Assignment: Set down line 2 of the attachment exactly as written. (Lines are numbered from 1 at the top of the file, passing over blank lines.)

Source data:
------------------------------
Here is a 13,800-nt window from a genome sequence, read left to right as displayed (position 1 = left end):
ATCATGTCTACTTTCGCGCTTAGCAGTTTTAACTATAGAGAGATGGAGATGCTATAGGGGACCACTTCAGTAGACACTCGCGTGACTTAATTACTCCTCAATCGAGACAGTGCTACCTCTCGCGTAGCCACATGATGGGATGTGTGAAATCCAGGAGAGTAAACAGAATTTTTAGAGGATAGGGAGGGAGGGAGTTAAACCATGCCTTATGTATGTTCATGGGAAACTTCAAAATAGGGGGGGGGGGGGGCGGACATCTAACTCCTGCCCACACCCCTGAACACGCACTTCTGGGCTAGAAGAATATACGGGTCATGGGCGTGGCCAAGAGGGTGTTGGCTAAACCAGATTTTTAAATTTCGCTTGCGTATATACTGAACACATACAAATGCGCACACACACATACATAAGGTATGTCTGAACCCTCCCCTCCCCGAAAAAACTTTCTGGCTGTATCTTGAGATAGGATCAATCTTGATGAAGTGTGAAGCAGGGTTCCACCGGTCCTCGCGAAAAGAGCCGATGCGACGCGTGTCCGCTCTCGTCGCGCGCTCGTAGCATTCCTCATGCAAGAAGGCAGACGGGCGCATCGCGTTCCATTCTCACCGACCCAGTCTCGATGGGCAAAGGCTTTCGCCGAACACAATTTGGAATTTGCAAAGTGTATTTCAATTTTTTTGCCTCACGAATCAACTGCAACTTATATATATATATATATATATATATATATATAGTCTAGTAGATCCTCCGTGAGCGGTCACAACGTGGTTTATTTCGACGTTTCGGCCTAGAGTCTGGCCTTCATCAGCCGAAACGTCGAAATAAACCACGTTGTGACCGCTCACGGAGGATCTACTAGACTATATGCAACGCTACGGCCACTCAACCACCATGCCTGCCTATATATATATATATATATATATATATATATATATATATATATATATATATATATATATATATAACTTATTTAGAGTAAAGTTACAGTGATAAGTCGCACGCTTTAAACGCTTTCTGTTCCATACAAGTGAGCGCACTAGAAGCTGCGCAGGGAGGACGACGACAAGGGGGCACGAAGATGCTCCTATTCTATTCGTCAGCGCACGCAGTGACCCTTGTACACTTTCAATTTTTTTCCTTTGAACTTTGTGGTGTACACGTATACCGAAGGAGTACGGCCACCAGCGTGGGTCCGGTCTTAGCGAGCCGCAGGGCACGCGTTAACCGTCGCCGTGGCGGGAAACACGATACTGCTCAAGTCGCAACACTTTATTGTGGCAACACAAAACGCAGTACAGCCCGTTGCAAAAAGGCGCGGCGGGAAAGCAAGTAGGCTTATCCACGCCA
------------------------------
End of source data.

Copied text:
ATCATGTCTACTTTCGCGCTTAGCAGTTTTAACTATAGAGAGATGGAGATGCTATAGGGGACCACTTCAGTAGACACTCGCGTGACTTAATTACTCCTCAATCGAGACAGTGCTACCTCTCGCGTAGCCACATGATGGGATGTGTGAAATCCAGGAGAGTAAACAGAATTTTTAGAGGATAGGGAGGGAGGGAGTTAAACCATGCCTTATGTATGTTCATGGGAAACTTCAAAATAGGGGGGGGGGGGGGCGGACATCTAACTCCTGCCCACACCCCTGAACACGCACTTCTGGGCTAGAAGAATATACGGGTCATGGGCGTGGCCAAGAGGGTGTTGGCTAAACCAGATTTTTAAATTTCGCTTGCGTATATACTGAACACATACAAATGCGCACACACACATACATAAGGTATGTCTGAACCCTCCCCTCCCCGAAAAAACTTTCTGGCTGTATCTTGAGATAGGATCAATCTTGATGAAGTGTGAAGCAGGGTTCCACCGGTCCTCGCGAAAAGAGCCGATGCGACGCGTGTCCGCTCTCGTCGCGCGCTCGTAGCATTCCTCATGCAAGAAGGCAGACGGGCGCATCGCGTTCCATTCTCACCGACCCAGTCTCGATGGGCAAAGGCTTTCGCCGAACACAATTTGGAATTTGCAAAGTGTATTTCAATTTTTTTGCCTCACGAATCAACTGCAACTTATATATATATATATATATATATATATATATAGTCTAGTAGATCCTCCGTGAGCGGTCACAACGTGGTTTATTTCGACGTTTCGGCCTAGAGTCTGGCCTTCATCAGCCGAAACGTCGAAATAAACCACGTTGTGACCGCTCACGGAGGATCTACTAGACTATATGCAACGCTACGGCCACTCAACCACCATGCCTGCCTATATATATATATATATATATATATATATATATATATATATATATATATATATATATATATATAACTTATTTAGAGTAAAGTTACAGTGATAAGTCGCACGCTTTAAACGCTTTCTGTTCCATACAAGTGAGCGCACTAGAAGCTGCGCAGGGAGGACGACGACAAGGGGGCACGAAGATGCTCCTATTCTATTCGTCAGCGCACGCAGTGACCCTTGTACACTTTCAATTTTTTTCCTTTGAACTTTGTGGTGTACACGTATACCGAAGGAGTACGGCCACCAGCGTGGGTCCGGTCTTAGCGAGCCGCAGGGCACGCGTTAACCGTCGCCGTGGCGGGAAACACGATACTGCTCAAGTCGCAACACTTTATTGTGGCAACACAAAACGCAGTACAGCCCGTTGCAAAAAGGCGCGGCGGGAAAGCAAGTAGGCTTATCCACGCCA